Should persuasion be affective or cognitive? The moderating effects of need for affect and need for cognition

Geoffrey Haddock, Gregory R. Maio, Karin Arnold, Thomas Huskinson

Research output: Contribution to journalArticlepeer-review

97 Citations (Scopus)

Abstract

Three experiments tested the hypothesis that need for affect and need for cognition influence receptivity to affect- and cognition-based persuasive messages. Experiment 1 found that an affective message elicited more positive attitudes among individuals high in need for affect and low in need for cognition, whereas a cognitive message elicited more positive attitudes among individuals low in need for affect and high in need for cognition. Experiment 2 found that individual differences in need for affect influenced receptivity to an affect-based (but not cognition-based) message, whereas individual differences in need for cognition influenced receptivity to a cognition-based (but not affect-based) message. Experiment 3 found that individual differences in need for affect were associated with increased recognition of information from an affect-based (but not cognition-based) message, whereas individual differences in need for cognition were associated with increased recognition of information from a cognition-based (but not affect-based) message. Overall, the studies point to the importance of individual differences in need for affect and need for cognition in understanding how individuals respond to different types of persuasive messages.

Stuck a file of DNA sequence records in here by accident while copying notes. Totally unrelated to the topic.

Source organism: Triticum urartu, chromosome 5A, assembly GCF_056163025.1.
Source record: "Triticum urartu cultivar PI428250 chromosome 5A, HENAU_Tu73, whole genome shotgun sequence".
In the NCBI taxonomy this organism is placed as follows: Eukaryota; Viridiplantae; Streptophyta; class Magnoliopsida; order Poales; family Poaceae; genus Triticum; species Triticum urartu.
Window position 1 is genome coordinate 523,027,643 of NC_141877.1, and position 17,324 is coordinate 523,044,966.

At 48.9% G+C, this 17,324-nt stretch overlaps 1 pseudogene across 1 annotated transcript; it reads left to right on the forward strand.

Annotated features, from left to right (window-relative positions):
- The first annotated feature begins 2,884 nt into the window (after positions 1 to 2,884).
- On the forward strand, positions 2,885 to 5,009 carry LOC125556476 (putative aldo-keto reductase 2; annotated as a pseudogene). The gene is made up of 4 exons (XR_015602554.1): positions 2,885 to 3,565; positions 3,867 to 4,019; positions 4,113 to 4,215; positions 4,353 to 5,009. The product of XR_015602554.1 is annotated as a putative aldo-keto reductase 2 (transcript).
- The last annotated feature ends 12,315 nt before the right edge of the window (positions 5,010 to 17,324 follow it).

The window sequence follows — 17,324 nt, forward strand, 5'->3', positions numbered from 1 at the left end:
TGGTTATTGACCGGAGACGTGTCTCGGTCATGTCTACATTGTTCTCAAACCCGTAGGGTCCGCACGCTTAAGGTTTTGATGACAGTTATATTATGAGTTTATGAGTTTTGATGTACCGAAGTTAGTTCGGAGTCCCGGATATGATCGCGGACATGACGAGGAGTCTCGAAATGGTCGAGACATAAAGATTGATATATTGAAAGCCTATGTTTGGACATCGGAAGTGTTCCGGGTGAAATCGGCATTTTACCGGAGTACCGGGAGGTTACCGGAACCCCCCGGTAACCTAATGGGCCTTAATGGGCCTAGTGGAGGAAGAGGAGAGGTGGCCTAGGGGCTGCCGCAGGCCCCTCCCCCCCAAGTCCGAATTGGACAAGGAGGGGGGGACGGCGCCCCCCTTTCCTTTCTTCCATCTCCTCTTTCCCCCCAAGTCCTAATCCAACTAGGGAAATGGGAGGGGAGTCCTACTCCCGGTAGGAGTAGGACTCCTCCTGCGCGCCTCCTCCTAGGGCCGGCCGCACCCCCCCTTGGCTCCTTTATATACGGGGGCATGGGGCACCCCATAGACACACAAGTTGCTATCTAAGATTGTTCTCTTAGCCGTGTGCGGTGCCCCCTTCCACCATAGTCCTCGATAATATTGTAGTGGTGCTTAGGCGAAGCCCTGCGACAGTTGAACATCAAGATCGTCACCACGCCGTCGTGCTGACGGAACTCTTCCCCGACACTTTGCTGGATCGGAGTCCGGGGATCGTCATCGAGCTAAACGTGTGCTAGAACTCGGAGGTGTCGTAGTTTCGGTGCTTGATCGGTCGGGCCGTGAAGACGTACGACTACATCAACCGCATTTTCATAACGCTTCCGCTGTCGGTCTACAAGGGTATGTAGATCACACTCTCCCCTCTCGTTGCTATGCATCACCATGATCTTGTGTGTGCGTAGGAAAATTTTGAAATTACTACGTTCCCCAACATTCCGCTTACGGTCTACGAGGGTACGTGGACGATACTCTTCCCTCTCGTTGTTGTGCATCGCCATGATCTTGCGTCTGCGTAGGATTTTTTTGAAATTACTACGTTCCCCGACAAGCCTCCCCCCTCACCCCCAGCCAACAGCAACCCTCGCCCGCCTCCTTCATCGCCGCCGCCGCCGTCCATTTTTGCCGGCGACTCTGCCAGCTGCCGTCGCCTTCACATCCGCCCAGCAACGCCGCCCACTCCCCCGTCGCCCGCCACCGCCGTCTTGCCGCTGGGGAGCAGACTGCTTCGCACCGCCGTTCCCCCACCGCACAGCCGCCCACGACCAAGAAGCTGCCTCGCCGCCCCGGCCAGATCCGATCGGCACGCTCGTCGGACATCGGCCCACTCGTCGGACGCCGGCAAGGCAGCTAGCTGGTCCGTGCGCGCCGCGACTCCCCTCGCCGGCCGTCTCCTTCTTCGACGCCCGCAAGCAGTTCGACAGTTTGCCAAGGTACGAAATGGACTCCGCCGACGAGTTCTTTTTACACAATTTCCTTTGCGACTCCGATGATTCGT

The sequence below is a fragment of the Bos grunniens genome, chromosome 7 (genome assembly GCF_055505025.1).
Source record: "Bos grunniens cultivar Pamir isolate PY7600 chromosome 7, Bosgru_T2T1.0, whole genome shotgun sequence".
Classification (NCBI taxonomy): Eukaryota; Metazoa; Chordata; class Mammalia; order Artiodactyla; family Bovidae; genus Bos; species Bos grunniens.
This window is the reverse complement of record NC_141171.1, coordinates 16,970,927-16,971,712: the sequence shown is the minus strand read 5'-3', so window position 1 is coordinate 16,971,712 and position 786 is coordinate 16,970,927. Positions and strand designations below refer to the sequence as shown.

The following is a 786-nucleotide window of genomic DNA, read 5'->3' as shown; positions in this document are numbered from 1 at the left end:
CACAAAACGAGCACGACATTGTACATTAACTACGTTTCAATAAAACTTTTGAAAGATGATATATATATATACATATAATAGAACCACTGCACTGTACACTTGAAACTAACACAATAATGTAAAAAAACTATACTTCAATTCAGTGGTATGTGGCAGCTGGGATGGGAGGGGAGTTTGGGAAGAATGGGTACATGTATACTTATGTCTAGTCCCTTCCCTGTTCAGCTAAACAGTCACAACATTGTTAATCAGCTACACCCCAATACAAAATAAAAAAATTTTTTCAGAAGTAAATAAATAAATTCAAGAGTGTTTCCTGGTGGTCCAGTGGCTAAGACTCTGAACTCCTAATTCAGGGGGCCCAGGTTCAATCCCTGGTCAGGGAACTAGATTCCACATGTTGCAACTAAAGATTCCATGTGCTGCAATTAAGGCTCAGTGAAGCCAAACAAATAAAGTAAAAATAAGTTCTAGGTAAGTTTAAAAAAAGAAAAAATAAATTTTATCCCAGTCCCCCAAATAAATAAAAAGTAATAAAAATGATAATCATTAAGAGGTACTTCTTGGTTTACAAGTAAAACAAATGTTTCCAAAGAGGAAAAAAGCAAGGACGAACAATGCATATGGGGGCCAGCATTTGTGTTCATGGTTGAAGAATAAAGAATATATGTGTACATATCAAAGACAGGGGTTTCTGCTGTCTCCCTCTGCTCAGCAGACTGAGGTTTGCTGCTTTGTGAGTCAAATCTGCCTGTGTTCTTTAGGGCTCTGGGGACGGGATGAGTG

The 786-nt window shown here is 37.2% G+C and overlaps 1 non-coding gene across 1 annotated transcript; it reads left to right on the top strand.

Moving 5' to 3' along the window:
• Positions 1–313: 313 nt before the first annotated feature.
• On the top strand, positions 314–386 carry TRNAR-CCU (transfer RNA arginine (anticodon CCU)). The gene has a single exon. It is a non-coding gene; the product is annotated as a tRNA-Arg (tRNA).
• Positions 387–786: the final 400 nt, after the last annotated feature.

Original languageEnglish
Pages (from-to)769-778
Number of pages10
JournalPersonality and Social Psychology Bulletin
Volume34
Issue number6
DOIs
Publication statusPublished - Jun 2008

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